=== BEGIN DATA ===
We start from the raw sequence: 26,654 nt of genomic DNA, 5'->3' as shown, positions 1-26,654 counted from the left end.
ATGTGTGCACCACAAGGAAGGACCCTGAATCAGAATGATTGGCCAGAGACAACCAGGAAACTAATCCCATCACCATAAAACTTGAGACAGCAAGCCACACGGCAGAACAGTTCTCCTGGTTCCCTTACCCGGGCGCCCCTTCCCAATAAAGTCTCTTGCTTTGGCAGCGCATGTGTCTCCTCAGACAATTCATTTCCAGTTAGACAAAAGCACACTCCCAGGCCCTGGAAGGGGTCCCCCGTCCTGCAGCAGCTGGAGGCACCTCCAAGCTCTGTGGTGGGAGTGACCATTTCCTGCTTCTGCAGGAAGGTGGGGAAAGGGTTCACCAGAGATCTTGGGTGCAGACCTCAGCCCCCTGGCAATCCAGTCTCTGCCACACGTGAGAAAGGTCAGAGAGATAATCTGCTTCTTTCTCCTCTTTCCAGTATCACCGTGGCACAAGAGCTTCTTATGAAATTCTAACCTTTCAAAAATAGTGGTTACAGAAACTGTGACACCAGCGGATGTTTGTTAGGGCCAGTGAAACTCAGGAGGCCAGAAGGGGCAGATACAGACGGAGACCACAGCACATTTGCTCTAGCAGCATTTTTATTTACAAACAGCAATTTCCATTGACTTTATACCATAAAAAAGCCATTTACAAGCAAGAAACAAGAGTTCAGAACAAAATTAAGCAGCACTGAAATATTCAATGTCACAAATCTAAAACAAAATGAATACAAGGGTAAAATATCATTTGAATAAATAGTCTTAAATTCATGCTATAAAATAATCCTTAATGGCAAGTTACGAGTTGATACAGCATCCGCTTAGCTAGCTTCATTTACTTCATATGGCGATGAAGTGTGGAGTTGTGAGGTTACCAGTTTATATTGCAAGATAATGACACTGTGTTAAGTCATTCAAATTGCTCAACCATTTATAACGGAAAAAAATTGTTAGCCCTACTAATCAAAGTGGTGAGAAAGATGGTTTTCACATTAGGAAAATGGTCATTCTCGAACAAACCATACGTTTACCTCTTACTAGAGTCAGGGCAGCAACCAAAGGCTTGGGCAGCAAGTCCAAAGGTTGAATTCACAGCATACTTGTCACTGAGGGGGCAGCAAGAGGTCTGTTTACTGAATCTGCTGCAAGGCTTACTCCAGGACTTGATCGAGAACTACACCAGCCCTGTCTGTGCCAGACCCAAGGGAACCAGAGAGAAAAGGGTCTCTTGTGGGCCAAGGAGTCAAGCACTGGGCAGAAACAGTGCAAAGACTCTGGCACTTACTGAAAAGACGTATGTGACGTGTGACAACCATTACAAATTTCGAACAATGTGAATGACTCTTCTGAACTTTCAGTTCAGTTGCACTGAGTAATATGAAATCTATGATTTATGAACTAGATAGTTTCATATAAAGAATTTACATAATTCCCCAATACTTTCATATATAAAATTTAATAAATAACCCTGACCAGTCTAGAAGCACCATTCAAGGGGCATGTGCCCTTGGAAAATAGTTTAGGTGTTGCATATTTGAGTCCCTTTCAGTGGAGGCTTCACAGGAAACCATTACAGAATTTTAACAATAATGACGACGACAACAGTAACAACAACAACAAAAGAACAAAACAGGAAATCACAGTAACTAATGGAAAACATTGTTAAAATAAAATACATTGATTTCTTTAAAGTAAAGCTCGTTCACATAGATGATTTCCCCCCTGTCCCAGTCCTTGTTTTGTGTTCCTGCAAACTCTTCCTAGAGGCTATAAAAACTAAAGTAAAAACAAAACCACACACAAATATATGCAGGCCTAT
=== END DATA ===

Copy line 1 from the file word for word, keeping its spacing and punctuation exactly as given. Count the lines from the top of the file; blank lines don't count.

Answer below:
We start from the raw sequence: 26,654 nt of genomic DNA, 5'->3' as shown, positions 1-26,654 counted from the left end.